On July 15, the medical staff of the 1st, 7th, 10th and 11th public hospitals came to the city council of Krivoy Rog (Kryvyi Rih). Two months earlier, they were given only an advance payment for May, and the payments ended there. The accounts were blocked due to the merger of hospitals. “We have families, we have children. We have nothing to live for and wait for the National Health Service to finance us. The city authorities don’t want to do anything about it, and we simply have nothing to eat at home,” complained one of the women. With the chant "Salary! Salary" they marched through the streets:
Since employees blame the mayor's office for the lack of money, on July 22 a new rally was held under its building. A nurse from the neurological department of the 11th hospital said that in addition to the constant delay in wages, the staff was significantly reduced. Unable to withstand the load, the woman, like her predecessors, wrote a letter of resignation. "There are three nurses left in our department with 30 beds. With whom to work? And there were 9 nurses with me." The head of the city health department Kostyantyn Murashko claims that the money was received and the staff was paid for May, but the people demand to pay them in full:
Unfortunately, much more often Ukrainian workers keep silence, because they do not believe in the success of the struggle. A vivid example is a testimony from the main Kharkiv construction company Zhytlobud-1, where the Dickensian realities for builders coexist with the luxurious life of owners close to the mayor. We received it a week ago from a man named Volodymyr:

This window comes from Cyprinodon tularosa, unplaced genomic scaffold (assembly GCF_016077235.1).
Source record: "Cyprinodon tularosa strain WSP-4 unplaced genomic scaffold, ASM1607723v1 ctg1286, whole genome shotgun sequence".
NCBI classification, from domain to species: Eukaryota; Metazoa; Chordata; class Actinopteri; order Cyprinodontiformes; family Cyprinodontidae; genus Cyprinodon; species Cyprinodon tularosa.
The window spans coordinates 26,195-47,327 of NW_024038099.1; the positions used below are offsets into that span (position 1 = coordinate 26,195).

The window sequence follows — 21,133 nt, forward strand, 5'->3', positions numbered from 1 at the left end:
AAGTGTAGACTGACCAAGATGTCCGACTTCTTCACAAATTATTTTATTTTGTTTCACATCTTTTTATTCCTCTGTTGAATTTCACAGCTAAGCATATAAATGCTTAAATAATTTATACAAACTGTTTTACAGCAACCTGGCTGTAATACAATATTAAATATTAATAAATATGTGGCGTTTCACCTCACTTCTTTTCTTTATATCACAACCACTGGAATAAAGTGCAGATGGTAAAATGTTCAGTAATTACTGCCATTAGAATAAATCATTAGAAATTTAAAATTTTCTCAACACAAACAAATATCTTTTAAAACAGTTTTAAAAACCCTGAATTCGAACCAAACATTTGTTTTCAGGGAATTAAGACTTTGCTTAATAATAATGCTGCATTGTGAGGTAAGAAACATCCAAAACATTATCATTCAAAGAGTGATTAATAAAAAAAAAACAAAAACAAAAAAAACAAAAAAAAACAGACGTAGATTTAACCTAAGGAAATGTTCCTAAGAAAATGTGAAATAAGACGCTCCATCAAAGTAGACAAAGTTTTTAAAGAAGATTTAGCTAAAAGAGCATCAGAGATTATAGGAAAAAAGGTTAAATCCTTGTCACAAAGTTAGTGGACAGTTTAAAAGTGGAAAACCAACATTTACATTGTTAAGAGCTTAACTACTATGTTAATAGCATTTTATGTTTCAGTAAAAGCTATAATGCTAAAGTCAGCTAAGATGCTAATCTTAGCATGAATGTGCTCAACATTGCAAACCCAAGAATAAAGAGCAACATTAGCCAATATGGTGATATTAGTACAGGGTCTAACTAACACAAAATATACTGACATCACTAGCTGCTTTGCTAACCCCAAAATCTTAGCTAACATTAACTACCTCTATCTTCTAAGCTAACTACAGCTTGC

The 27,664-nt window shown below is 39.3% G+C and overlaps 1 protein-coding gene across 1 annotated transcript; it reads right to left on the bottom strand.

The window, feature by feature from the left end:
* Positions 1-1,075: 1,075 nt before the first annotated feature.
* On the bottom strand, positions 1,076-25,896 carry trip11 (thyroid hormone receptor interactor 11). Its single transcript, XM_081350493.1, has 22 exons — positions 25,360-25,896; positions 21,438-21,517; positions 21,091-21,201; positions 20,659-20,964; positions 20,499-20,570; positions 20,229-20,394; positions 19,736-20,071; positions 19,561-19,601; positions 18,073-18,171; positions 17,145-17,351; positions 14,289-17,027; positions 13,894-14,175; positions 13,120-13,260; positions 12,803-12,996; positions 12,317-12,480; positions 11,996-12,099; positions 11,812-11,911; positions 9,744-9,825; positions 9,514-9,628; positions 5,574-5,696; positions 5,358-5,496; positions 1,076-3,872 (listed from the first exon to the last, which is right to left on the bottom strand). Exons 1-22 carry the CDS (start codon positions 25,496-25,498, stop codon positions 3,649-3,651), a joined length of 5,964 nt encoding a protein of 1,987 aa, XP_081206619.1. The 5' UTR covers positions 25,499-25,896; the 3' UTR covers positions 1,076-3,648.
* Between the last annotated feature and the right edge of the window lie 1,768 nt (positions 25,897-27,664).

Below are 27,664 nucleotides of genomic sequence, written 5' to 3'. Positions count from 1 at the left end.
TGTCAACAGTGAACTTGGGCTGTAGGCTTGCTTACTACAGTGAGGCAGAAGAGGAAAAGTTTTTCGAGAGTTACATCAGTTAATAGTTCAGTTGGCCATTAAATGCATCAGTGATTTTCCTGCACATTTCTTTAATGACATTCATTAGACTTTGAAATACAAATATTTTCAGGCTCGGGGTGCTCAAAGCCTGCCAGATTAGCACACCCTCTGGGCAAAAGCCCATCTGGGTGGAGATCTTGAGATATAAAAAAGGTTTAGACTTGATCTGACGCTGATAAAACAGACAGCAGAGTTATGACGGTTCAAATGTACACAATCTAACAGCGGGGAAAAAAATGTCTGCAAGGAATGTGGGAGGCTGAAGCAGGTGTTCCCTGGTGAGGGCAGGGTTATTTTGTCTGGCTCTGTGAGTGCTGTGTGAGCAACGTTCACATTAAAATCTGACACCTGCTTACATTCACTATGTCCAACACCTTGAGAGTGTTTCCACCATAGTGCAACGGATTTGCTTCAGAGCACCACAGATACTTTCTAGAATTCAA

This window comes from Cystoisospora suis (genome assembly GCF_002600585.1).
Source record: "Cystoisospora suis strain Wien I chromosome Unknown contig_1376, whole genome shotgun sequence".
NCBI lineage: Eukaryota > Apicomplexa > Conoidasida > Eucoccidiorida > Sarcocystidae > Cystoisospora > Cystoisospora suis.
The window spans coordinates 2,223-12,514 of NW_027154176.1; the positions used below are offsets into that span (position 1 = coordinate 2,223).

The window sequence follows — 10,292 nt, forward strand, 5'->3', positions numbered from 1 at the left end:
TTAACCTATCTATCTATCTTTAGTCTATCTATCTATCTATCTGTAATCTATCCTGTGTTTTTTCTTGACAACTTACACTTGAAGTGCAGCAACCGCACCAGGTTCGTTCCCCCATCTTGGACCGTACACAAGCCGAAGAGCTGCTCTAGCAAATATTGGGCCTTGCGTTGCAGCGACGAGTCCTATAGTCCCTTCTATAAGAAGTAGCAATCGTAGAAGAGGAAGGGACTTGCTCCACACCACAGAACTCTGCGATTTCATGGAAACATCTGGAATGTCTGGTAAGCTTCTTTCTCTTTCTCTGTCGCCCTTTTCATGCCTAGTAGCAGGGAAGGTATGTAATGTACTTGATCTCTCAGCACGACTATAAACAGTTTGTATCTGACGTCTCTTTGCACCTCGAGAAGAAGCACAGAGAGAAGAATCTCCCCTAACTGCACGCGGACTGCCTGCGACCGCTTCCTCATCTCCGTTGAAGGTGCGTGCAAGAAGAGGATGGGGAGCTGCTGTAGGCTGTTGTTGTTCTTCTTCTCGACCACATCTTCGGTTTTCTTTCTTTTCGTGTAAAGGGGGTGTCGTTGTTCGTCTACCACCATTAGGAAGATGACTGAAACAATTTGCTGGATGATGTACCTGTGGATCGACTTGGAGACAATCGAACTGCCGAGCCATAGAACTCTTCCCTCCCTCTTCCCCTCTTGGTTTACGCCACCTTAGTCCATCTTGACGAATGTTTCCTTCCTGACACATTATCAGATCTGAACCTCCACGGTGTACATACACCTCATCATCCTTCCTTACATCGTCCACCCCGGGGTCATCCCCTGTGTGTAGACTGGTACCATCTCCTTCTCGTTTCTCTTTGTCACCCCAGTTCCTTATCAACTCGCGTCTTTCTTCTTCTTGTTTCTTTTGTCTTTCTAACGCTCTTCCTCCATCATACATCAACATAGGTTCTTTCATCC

“I'm a technical specialist with a lot of experience. There are up to twenty of this level in the city, although the demand is more than a hundred or two, and even with such a shortage, they spread rot on us as much as they can. On all our strikes they laid down and lay down. We work officially with taxes, etc. The vacation became unpaid, the salary was halved. Whether the office pays social contributions is a good question. Halving salaries is already a blow to pension contributions, but are there any at all? They say supposedly yes, but they can say a lot. The future has become, to put it mildly, vague. And some of us just started drinking. If someone has mastered this profession, it becomes their life. You can talk for a long time about changing the profession, side jobs, this, that... I don’t know a single specialist who would change it, everyone is waiting for improvement. They endure and wait. Will they wait?! Competitors don't have work at all. At such a rate, we’ll die out like mammoths, and it’ll take 2-3 years to train a new specialist, subject to his desire and abilities. I don't think that we are not living a normal life, but I don't see the future. Something like this... They could stroke my head for a long tongue. Although I’m not the most riotous rebel there, they’ve been promising to fire me for three months already... ”
That is why, instead of active resistance, Ukrainians prefer to flee outside the state. Despite the state more and more tightens the nuts of control for those who try to escape from it...
In addition, we are now supporting activity against cutting down almost 20 hectares of pine forest near Kharkov for the expansion of a sand pit.
And take a look at the stories from the frontline life in historical heartland of Makhnovschina surviving under daily bombing for the second year.